Patrol deputies searched the area for Colin Wolf and eventually found him in the 1800 block of Trudeau Drive in Forest Hill.
Colin Wolf allegedly told his sister he had sprayed deodorant spray in the baby's face and punched her, stating that his sister did not deserve to have a baby, according to charging documents.
He made similar statements to police during an interview later, according to the charging documents.
Colin Wolf was arrested and initially charged with attempted first-degree murder, attempted second-degree murder, first-degree assault, second-degree assault and child abuse. He was taken to the Harford County Detention Center where, after being seen by a Harford County District Court Commissioner, he was ordered held without bail.
As a result of the child's death, those charges were amended and Colin Wolf was subsequently charged with first degree murder, second degree murder, first degree assault, second degree assault and first degree child abuse leading to death, according to court records.
First bail hearing
During Wolf's first bail review hearing in Bel Air Friday afternoon, Judge Cooper became clearly concerned when Wolf, who appeared via closed circuit television from the detention center, stared blankly ahead and took long pauses before answering routine questions posed by the judge.
After questioning Wolf and meeting at the bench with lawyers from the Office of the Public Defender and the State's Attorney's Office, Cooper noted that Wolf has "developmental disabilities" and should receive a competency hearing.
Replying in a barely audible voice to questions from Cooper, Wolf said he dropped out of an alternative education program at the age of 18. When Cooper asked Wolf if he was seeing a "case worker," Wolf replied with the case worker's name, but also said that it had "been awhile" since he had seen her.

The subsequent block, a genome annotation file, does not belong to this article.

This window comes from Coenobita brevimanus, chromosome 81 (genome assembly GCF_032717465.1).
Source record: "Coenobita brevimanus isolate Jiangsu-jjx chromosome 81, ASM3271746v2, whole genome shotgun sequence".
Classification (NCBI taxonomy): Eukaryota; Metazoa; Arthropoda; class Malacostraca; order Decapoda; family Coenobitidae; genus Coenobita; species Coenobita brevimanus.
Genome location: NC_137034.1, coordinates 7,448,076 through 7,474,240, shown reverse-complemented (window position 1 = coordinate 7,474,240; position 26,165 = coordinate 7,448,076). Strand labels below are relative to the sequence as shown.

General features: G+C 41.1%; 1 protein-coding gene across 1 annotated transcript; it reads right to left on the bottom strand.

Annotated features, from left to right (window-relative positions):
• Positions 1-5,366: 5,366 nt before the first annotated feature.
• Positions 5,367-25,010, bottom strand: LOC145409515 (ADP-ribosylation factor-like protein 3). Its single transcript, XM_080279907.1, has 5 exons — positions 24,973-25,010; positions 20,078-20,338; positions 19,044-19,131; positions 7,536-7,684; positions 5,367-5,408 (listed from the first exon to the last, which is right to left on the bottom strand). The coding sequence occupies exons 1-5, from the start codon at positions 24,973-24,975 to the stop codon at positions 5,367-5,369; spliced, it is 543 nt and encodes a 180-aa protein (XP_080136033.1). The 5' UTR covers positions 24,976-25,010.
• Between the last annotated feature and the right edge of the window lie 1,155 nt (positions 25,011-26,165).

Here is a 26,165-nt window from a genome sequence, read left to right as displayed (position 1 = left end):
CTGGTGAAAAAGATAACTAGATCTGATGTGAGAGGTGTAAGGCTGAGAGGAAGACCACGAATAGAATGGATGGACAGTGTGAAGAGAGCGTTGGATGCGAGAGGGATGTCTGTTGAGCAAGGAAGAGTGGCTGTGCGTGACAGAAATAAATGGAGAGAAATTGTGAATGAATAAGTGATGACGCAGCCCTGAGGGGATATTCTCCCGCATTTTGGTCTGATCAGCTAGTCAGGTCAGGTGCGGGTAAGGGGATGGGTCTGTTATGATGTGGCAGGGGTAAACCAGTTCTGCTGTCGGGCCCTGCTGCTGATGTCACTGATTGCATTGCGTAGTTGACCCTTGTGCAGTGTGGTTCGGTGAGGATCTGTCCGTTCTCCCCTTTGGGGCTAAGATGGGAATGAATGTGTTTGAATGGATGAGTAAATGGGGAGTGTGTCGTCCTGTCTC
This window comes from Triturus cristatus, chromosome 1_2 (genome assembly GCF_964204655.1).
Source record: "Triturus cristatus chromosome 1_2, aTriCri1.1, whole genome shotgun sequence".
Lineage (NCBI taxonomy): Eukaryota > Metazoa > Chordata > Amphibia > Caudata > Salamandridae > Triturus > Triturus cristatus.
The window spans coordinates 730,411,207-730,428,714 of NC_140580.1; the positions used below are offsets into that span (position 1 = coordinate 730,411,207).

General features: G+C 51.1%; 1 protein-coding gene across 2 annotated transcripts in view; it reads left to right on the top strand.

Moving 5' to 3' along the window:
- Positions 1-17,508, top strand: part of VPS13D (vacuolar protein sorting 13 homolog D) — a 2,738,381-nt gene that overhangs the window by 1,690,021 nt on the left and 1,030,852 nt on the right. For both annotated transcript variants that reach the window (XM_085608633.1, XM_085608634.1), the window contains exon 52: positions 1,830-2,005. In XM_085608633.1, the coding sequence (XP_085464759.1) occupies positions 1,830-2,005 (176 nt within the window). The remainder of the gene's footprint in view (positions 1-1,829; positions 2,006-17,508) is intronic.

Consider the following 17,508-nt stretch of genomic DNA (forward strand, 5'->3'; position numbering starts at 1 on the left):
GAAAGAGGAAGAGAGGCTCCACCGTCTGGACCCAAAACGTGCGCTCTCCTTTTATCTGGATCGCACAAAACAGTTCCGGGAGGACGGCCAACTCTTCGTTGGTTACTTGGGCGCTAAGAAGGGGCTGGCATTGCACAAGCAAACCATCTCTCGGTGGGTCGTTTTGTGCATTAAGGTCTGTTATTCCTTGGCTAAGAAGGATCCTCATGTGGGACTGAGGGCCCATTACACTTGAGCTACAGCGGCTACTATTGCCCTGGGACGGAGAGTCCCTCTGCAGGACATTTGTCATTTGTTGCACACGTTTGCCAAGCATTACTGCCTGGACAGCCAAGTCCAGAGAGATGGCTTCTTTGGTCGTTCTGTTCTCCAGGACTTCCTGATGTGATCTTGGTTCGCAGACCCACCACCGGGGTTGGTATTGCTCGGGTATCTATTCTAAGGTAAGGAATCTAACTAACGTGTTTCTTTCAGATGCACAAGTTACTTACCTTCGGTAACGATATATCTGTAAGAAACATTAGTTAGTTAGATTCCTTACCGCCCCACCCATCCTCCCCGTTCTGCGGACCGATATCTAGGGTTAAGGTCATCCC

Cooper asked Wolf if he planned to get a GED in the future; he said maybe when he was 21. For the present, he added, he is working at Mars.
Cooper asked Wolf if he had someone working with him, but Wolf replied, "I work by myself." She asked if he is taking medications? Wolf said he is not.
At one point during the proceeding, Cooper tried to explain her role to Wolf by using a baseball analogy. "I'm here as the umpire, to call the balls and strikes," the judge said, but that did not appear to register with Wolf.
The judge then asked Wolf if he understood the difference between "pleading guilty or not guilty." His response was not audible in the courtroom gallery, but when Cooper asked him if knows what a jury trial is, Wolf replied in the negative.
Cooper ordered that Wolf remain in jail without bail and continued the bail hearing until Monday afternoon to give Wolf time to meet with his public defenders, whom she urged to try to explain to him the charges and his options as a defendant.
"I am going to make a finding that he [Wolf] does not appear competent to understand [the explanation] of his rights I am required to give him," Cooper said, but she stopped short of scheduling a competency hearing before Monday's proceeding.
Cooper noted that Wolf had just been arrested early Friday morning and had not been able to meet with the public defenders before his afternoon court appearance. She also said it did not make sense to try to schedule a competency hearing so late on a Friday afternoon.